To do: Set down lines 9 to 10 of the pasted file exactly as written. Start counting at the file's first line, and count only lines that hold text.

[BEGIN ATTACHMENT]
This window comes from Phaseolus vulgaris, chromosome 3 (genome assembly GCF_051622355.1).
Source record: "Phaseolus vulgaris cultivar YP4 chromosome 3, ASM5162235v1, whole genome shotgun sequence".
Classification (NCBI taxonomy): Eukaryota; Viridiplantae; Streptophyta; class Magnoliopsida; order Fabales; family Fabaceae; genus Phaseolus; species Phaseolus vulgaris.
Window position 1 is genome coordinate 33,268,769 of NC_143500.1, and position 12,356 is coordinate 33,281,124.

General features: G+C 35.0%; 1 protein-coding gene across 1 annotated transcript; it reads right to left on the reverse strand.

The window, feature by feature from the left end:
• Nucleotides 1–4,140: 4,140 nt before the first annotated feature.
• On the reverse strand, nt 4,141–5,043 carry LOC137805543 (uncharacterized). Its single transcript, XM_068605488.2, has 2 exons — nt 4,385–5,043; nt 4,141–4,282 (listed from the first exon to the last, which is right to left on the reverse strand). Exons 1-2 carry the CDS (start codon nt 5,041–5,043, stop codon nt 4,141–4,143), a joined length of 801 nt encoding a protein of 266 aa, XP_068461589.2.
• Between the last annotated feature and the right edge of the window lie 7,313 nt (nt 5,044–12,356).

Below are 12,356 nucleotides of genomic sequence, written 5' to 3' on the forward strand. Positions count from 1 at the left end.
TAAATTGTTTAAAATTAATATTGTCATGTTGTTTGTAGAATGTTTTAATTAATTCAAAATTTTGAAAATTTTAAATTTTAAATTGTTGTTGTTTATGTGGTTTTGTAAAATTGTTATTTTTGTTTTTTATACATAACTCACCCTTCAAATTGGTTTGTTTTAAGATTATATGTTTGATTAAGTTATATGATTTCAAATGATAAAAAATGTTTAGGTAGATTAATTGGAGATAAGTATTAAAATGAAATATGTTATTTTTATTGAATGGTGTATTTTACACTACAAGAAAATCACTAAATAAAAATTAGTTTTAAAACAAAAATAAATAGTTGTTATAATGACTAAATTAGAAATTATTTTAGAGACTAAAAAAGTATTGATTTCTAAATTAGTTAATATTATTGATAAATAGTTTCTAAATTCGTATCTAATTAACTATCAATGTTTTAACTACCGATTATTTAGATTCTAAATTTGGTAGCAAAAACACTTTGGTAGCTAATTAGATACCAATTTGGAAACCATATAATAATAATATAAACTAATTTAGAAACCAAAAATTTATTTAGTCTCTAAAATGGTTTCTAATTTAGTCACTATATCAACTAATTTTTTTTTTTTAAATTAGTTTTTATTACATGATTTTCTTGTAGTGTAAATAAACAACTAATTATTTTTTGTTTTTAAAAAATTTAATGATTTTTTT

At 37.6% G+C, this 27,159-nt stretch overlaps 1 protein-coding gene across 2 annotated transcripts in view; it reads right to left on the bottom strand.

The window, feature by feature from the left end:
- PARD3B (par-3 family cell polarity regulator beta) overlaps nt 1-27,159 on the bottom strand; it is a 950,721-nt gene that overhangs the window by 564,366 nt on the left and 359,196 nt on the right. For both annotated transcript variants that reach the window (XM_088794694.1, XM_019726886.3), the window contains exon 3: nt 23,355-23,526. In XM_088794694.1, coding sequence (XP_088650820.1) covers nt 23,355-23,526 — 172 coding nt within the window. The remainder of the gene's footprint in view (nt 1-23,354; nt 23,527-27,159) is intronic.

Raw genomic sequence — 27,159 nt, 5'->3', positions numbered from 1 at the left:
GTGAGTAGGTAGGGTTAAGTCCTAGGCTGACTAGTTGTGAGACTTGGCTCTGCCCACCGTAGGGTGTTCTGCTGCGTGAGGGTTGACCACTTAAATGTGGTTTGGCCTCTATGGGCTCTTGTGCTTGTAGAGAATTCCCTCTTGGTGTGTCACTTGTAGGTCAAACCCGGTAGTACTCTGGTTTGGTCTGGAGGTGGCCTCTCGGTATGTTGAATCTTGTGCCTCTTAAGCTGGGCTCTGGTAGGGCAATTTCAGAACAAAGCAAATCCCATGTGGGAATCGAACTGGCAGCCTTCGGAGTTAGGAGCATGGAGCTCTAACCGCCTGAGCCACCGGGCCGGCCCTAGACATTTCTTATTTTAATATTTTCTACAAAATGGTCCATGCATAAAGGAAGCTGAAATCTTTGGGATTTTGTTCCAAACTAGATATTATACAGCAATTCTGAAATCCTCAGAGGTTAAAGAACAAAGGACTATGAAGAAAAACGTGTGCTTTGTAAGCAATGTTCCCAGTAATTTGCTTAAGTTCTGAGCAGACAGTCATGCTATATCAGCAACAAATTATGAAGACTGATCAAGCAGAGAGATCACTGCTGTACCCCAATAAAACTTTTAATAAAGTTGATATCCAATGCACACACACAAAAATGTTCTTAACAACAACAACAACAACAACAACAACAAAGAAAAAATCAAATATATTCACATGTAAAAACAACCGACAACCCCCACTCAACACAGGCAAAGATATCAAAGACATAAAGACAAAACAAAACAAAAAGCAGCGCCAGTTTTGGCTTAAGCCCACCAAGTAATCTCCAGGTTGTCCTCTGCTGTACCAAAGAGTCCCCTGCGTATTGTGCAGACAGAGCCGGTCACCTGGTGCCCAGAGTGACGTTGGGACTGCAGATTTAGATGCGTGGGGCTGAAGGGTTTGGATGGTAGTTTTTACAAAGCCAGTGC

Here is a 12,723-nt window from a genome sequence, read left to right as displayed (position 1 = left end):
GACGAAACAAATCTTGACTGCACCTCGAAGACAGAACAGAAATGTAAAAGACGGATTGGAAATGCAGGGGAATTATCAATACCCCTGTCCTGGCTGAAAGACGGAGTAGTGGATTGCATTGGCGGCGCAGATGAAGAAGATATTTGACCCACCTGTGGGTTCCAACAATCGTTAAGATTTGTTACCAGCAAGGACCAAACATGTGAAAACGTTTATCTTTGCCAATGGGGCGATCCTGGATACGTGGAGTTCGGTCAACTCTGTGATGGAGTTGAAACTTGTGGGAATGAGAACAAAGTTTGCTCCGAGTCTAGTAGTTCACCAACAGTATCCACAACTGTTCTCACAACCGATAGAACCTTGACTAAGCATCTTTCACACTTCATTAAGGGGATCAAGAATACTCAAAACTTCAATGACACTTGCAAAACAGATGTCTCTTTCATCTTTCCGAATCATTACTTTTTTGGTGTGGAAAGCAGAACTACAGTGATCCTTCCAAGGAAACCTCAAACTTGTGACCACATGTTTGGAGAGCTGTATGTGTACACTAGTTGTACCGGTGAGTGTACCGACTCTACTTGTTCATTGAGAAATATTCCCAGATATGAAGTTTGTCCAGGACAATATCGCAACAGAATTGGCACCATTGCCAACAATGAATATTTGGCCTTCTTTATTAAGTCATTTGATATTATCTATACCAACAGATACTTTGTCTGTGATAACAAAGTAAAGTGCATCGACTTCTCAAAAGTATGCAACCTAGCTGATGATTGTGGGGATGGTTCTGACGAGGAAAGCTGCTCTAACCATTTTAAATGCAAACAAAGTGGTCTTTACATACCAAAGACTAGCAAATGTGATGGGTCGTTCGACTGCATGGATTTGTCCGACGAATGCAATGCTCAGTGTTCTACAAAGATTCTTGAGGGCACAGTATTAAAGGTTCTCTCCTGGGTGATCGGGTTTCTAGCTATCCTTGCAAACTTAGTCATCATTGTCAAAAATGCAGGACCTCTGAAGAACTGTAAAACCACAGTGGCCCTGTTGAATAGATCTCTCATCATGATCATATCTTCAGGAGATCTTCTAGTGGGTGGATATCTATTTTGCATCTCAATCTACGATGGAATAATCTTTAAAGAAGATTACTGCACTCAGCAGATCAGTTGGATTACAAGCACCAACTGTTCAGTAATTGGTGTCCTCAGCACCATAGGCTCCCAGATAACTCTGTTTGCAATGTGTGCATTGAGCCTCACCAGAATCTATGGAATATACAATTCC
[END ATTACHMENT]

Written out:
• Between the last annotated feature and the right edge of the window lie 7,313 nt (nt 5,044–12,356).

Below are 12,356 nucleotides of genomic sequence, written 5' to 3' on the forward strand. Positions count from 1 at the left end.